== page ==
Hypothesis – Every photograph taken is contingent on the unconscious of the photographer. Every photograph viewed is contingent on the unconscious of the viewer. Interesting photographs are created when there is a meaningful dialogue between the unconscious of the photographer and the unconscious of the viewer through the medium of the photograph.
Throughout the MA I have been interested in why I photograph what I do and what might be interesting to a viewer. I have also been curious about the relationship between images of, or around, me and what they say about my own inner mental state. In my Final Major Project (FMP) I propose to test the above hypothesis and carry out an enquiry in to the relationship between the unconscious and a photograph. I will use myself and my photographs as the subject of this enquiry.
I have included the literature review for the psychological assertions I am making within a separate post as contextual research for this project. Psychological Consideration of the Optical Unconscious. I wish to focus attention on the photographic in this blog.
Benjamin (1931) states ‘Photography…with its time lapses, enlargements etc…through these methods one first learns of this optical unconscious, just as one learns of the unconscious through psychoanalysis. Concern with structure, cell forms, the improvement of medicine through these techniques: the camera is more closely related to these than to the moody landscape or the soulful portrait.’
I believe the unconscious is the primary interaction with an image. The photographer is driven by her unconscious to choose the subject, the environmental conditions and make all the decisions necessary to produce an image that meets some need of her unconscious. I am proposing that the image is therefore in some way a representation of the unconscious of the photographer at the time the image is captured.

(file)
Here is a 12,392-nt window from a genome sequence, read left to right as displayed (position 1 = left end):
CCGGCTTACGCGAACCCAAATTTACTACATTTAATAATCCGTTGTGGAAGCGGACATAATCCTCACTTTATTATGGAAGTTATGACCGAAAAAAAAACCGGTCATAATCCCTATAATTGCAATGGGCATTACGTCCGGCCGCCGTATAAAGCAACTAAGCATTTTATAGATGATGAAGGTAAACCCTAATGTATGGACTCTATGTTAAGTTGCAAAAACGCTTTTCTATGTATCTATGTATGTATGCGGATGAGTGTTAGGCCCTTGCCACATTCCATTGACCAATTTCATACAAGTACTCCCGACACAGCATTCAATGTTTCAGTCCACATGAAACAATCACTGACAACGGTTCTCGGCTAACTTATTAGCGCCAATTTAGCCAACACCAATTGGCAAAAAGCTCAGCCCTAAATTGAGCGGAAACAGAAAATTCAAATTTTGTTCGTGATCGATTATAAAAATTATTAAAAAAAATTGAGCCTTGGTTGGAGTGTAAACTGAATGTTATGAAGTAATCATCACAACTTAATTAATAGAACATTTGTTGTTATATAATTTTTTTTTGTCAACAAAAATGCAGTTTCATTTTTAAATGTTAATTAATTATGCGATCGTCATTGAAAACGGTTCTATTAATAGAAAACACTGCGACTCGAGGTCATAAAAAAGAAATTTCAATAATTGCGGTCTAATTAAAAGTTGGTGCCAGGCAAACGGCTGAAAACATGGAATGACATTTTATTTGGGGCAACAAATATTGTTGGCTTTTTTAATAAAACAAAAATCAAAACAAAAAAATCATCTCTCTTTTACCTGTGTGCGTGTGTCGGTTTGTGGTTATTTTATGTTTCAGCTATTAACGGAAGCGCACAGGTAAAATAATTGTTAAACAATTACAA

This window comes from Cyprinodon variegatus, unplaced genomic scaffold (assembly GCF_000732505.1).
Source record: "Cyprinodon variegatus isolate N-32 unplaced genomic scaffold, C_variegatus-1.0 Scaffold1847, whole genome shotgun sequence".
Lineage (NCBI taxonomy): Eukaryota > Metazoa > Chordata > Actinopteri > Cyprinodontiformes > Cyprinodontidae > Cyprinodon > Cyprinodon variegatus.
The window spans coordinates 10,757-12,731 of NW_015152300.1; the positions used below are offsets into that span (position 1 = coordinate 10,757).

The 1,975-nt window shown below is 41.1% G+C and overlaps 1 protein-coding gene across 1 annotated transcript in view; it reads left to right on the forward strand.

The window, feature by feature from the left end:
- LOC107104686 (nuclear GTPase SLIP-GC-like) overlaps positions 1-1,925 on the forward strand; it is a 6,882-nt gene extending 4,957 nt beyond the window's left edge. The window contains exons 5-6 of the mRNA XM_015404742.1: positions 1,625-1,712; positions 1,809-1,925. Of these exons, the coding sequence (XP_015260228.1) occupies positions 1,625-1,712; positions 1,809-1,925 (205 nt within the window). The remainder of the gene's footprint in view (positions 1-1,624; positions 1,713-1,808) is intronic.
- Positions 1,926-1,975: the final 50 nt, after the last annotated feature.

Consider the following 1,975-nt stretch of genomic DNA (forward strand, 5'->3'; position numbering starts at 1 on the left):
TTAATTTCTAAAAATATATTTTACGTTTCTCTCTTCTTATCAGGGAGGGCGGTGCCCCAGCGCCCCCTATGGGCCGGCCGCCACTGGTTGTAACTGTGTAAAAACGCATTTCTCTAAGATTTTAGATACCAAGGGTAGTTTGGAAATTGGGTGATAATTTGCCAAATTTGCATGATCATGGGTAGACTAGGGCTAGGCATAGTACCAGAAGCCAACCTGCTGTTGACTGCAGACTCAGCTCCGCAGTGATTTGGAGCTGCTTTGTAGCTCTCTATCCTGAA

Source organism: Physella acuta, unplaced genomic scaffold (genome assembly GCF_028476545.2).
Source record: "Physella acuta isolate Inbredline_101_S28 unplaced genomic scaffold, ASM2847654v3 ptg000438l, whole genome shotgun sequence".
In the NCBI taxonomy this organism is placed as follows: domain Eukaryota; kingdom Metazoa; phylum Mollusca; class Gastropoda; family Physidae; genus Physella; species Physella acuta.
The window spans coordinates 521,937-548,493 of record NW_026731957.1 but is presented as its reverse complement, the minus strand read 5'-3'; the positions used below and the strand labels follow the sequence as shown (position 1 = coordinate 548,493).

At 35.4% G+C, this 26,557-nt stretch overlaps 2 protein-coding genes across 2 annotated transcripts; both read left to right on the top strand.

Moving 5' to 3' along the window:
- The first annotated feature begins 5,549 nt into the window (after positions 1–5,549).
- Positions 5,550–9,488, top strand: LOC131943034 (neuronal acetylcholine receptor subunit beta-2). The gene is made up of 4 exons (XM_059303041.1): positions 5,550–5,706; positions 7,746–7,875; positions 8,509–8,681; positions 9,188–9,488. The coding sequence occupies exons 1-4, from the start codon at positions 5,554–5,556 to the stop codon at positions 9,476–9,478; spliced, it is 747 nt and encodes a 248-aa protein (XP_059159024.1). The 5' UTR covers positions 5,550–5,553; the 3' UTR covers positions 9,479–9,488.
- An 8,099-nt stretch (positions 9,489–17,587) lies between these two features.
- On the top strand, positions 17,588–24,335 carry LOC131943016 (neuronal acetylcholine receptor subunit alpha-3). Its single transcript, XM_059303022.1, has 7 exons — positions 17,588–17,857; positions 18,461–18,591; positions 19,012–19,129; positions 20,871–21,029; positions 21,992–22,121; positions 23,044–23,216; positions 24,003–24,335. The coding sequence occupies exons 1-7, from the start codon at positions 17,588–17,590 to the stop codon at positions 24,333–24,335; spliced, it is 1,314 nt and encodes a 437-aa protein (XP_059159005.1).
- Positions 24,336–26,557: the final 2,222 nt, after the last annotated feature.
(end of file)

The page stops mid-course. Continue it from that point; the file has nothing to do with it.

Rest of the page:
Similarly, the viewer of a photograph is driven by her unconscious to project on to the image she looks at. The projection chosen meets a need of her unconscious and again there is a link from the image to the unconscious of the viewer.
Magic happens for a photograph when the unconscious of the photographer and the unconscious of the viewer enter in to an interesting dialogue through the medium of the photograph. If that fails to happen the image is quickly passed over.
Newhaven Fishwife – Hill and Adamson 1843-47
The above image of the Newhaven Fish Wife was taken over one hundred and seventy years ago. She is long dead as a human being but continues to live in this image in a way that engages with my mind. Who was she? What was her life like? Was she happy? All the questions asked through my eyes as I view the image. There is a connection with my unconscious that makes me look longer. The connection arises as some psychological need is met such as a glimpse of part of my mother or wife or someone I have known or met in my life. The more significant the hint of something I see the closer will I look.